How you can help Mexico and people affected by the Mexico earthquake

4:23 p.m Wednesday, Sept. 20, 2017 National/World News

A massive magnitude-7.1 earthquake in Mexico City, Mexico, has killed more than 200 people as of Wednesday morning.

Volunteer rescue workers, along with officials and other ordinary citizens, dug through the debris of collapsed buildings, including a three-story primary and secondary school where they found students dead after Tuesday’s quake.

“We can hear small noises, but we don’t know if they’re coming from above or below, from the walls above (crumbling), or someone below calling for help,” volunteer rescue worker Dr. Pedro Serrano told the Associated Press.

Tuesday’s earthquake is the deadliest in Mexico since the 1985 quake, which took place on the same date and left thousands dead.

It is also the second devastating earthquake to hit the region in less than two weeks.

A week and a half ago, a magnitude-8.1 quake killed about 90 people.

Here’s how to help Mexico and those affected by the earthquake:

If you’re nearby the tragedy, donate canned goods to relief or collection centers listed here at Elfinanciero.com.

You can also donate goods to nonprofits on the ground, including the following:

Consider donating to the nonprofits listed above (UNICEF MexicoRed Cross MexicoSave the Children MexicoOxfam MexicoLa Universidad Nacional Autonoma de Mexico , World Vision, the Global Giving Fund or Project Paz).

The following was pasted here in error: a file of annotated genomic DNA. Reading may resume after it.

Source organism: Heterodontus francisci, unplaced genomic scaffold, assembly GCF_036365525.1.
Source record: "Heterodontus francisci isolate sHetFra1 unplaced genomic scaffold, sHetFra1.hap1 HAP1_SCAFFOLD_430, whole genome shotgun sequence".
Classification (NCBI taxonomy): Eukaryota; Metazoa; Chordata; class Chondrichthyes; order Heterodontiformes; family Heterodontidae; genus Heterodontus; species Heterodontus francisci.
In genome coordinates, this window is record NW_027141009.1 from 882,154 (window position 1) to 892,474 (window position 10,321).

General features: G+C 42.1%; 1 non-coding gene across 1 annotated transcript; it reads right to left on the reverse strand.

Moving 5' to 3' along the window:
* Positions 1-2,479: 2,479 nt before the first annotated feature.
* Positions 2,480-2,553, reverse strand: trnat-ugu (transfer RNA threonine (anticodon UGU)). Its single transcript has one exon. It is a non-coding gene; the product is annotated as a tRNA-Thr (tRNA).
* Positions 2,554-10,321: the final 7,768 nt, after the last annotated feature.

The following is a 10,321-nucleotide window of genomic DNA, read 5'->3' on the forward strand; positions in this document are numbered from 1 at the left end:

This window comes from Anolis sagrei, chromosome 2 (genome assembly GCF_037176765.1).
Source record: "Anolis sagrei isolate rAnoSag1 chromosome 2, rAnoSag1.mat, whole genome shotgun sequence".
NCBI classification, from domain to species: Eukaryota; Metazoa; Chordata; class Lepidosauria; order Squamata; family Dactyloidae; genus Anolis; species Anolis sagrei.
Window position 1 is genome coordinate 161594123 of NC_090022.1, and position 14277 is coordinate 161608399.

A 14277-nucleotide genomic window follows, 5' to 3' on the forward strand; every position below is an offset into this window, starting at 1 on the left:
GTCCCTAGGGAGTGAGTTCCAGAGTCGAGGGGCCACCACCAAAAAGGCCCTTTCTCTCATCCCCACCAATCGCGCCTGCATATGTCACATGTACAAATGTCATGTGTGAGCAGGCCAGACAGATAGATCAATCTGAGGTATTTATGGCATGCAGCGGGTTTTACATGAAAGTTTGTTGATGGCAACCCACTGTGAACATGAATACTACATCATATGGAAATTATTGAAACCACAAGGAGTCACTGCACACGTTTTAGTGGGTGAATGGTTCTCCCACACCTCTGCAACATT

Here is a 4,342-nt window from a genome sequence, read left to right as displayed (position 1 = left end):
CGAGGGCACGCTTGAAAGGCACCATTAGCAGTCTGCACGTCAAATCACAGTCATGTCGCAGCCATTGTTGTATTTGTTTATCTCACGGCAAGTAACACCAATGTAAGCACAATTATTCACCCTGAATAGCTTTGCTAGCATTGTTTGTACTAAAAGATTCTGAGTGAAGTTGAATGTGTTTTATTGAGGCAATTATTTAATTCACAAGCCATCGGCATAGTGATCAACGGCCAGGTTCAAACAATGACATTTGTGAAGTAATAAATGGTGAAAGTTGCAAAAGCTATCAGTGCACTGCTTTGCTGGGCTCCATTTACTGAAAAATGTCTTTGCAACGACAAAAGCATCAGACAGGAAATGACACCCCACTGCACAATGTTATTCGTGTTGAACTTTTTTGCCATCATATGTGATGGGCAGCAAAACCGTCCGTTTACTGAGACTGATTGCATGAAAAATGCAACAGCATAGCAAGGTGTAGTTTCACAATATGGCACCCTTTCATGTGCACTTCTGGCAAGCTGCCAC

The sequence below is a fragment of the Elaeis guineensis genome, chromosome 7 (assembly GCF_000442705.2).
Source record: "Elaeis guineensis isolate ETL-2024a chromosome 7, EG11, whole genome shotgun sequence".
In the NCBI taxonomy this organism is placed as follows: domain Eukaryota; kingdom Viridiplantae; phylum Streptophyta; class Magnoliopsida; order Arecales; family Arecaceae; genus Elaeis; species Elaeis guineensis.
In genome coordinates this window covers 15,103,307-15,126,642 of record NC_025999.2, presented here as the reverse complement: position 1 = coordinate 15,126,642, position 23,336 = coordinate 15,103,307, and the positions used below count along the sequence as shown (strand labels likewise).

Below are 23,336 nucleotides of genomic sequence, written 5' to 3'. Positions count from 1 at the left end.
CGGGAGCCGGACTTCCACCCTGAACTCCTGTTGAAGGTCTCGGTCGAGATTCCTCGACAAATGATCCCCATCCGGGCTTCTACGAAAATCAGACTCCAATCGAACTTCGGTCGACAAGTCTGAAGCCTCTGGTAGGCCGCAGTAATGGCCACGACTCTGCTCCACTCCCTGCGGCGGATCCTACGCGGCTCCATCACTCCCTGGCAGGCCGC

Topos Mexico, a Mexican rescue brigade, is also accepting PayPal donations

Crowdfunding is also on the rise for earthquake relief efforts. 

Actress Salma Hayek, who donated $100,000, has launched a fundraiser on Crowdrise to benefit UNICEF.

And GoFundMe also launched a centralized location for verified GoFundMe campaigns to help the victims in Mexico.

A simple retweet could get the right person where they need to be or the right information where it needs to go.

While you’re on social media, consider retweeting aid accounts or locals to connect them to the appropriate resources.

For example, Topos Mexico has been sharing lists of areas where they need  professional medical care.

Locals are also tweeting photos of areas where help is needed. Here, someone calls for help on Twitter for a collapsed building in Coquimbo, where many were trapped.

Some have even tweeted about open hospitals and where victims can receive free treatment, such as the emergency room at Hospital Ángeles Pedregal below.

There is also a Google spreadsheet of rescued individuals  that’s being shared on social media. 

Mexico City officials have put together a volunteer coordination site, asking those interested to head to the Emergency Rescue Squad (ERUM) building in Chimalpopoca.

But officials warn volunteers to stick to their nearest disaster zones and avoid entering other zones.

Do you have additional tips on ways to help? Let us know in the comments.

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